Call 01233 421852
Glossary of terms

We don’t generally consider the funeral process unless we must. We simply don’t like to think about losing someone close to us and what we might need to do at this time of need. This leaves us feeling a little vulnerable and not knowing what things mean can cause sleepless nights. We do encourage our families to plan ahead in terms of funeral care, not necessarily to take out a funeral plan but to have discussions with our loved ones about wishes thus empowering ourselves with more knowledge before we desperately need it and feel helpless.

Below is a useful list of terms aiming to assist you in understanding more about the process:

Practices are different across varying cultures; however, it is usually a ceremony to commemorate the life of a loved one with the burying or burning of the body. This can be religious or non-religious.
Funeral Director
The person who instructs on the funeral day and supports throughout any arranging and organising. A Funeral Directors ideally will assist in all areas of planning a funeral including caring for the person who has died, preparing for a burial or cremation, completing all administration and paperwork and liaising with necessary third-parties. A Funeral Director will also supply funeral vehicles, floristry, order of service stationery and other additional elements.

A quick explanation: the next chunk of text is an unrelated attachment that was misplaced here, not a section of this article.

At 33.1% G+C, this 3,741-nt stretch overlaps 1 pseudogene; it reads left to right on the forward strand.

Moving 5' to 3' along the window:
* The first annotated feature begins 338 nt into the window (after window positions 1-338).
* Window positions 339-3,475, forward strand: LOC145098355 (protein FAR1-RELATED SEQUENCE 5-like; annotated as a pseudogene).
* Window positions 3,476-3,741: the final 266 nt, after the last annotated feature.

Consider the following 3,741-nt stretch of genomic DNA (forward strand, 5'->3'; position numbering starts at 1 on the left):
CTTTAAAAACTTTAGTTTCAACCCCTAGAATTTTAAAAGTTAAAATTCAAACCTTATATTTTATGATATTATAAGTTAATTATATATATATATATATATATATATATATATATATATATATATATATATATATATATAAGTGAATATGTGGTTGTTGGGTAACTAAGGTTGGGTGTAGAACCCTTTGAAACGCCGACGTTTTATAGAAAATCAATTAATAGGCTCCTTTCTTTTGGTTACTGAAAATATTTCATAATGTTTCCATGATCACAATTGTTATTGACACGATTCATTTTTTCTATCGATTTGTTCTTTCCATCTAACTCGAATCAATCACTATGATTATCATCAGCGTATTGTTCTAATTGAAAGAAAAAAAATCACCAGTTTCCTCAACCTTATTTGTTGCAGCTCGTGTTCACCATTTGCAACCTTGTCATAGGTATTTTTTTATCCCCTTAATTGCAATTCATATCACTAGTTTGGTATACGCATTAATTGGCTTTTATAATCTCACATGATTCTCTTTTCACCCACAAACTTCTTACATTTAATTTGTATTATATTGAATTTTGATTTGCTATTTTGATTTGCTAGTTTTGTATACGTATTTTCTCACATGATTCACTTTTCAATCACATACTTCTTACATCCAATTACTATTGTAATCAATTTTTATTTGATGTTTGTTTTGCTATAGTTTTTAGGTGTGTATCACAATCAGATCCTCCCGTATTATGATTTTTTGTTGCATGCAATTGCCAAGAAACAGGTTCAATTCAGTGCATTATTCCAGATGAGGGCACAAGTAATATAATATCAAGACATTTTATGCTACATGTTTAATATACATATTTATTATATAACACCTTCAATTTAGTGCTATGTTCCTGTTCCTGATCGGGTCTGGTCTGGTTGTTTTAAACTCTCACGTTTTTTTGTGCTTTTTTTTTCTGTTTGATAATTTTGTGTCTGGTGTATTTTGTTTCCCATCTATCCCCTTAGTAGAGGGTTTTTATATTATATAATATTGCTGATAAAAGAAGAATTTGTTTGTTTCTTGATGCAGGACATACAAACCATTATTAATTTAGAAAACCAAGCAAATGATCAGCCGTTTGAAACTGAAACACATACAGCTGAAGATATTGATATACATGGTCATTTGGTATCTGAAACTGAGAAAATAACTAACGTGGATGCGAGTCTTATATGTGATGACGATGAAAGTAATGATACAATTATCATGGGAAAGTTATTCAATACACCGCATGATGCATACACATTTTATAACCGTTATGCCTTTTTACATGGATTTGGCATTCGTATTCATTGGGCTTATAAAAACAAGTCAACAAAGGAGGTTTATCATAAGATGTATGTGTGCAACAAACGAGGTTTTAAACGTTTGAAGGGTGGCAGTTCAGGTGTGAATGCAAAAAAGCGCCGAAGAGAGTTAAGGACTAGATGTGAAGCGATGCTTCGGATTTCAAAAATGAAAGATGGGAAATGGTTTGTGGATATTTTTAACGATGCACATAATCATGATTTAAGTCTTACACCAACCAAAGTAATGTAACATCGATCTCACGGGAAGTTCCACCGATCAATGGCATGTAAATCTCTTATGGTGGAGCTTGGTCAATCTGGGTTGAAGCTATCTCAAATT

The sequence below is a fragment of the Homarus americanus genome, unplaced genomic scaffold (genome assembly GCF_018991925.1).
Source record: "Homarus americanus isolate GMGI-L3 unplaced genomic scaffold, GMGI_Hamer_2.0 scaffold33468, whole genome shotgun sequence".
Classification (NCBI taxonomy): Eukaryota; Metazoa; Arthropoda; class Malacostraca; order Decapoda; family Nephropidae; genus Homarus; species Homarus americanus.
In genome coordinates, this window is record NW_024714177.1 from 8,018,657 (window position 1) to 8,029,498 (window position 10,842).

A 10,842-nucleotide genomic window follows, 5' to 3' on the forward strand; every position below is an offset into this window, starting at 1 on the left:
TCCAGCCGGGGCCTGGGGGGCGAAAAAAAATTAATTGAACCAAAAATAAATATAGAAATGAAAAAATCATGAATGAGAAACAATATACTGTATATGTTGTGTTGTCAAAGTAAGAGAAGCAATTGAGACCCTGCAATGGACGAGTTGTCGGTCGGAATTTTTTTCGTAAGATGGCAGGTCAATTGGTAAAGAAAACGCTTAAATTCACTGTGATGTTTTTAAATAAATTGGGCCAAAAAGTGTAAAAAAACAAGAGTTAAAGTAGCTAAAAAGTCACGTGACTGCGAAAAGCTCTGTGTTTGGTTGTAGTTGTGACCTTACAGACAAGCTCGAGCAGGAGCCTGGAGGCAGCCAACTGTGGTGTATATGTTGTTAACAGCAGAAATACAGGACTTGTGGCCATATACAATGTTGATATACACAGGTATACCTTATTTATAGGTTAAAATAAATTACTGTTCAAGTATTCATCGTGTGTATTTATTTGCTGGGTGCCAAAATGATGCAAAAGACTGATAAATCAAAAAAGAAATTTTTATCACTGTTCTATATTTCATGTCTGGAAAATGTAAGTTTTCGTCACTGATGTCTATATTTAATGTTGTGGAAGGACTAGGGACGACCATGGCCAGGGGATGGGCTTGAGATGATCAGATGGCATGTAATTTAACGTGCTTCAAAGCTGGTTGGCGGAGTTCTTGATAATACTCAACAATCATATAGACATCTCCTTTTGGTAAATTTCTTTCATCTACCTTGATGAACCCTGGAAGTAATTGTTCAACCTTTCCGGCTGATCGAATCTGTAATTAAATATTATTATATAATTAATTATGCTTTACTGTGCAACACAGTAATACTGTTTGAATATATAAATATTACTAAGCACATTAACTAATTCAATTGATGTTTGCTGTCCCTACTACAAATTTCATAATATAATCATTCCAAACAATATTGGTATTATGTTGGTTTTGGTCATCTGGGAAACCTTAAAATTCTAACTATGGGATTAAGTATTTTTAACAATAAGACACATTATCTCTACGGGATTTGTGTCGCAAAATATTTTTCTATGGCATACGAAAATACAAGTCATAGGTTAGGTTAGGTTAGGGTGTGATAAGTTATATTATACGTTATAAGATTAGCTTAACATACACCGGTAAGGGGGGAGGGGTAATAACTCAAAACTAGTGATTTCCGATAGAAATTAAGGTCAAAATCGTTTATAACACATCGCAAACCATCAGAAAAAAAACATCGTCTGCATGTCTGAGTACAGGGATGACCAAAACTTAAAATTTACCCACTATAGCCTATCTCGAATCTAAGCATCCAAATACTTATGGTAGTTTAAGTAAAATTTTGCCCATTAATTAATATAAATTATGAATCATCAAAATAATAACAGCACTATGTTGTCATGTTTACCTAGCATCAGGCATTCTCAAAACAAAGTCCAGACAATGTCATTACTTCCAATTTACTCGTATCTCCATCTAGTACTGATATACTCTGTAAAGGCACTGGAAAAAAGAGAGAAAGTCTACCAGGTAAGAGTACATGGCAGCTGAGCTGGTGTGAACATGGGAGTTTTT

Funeral Arranger
This is sometimes the same person as the funeral director especially when instructing an independent family firm. This person meets with you to learn your wishes and guides you through arranging the funeral of your loved one and your options.
Funeral Home
The premises of the funeral director. We strongly suggest finding out if your funeral director has a premises and what this includes due to the rising number of ‘internet providers’.
This is usually present at the Funeral Directors premises but sometimes, with larger chains/corporations, this will be a separate building. The mortuary is necessary to care for your loved one that has died including refrigeration.
The ‘old’ term for a funeral director (still used today!)
Chapel of Rest
a place where you can visit your loved one in rest usually available at the funeral director premises (another aspect to consider when choosing your funeral director)
A process whereby the body of the person who has died is preserved. It is very helpful, and sometimes necessary, process for a loved one who needs to be repatriated (travel), visited frequently in the chapel of rest over a longer period of time and sometimes improves this experience for families. It is by no means always necessary.
The transfer of the person who has died to another country.
Floral Tributes
The sending of flower arrangements to commemorate the person who has died or provide comfort and support to the family. This can be highly personal or traditional. We have a flower gallery which assists with this element here.
This is the term used to describe funeral directors that are part of a large chain, such as Amazon or Asda or Sainsburys. The service is different from that or an independent as there are many more staff involved in the process and many more premises used.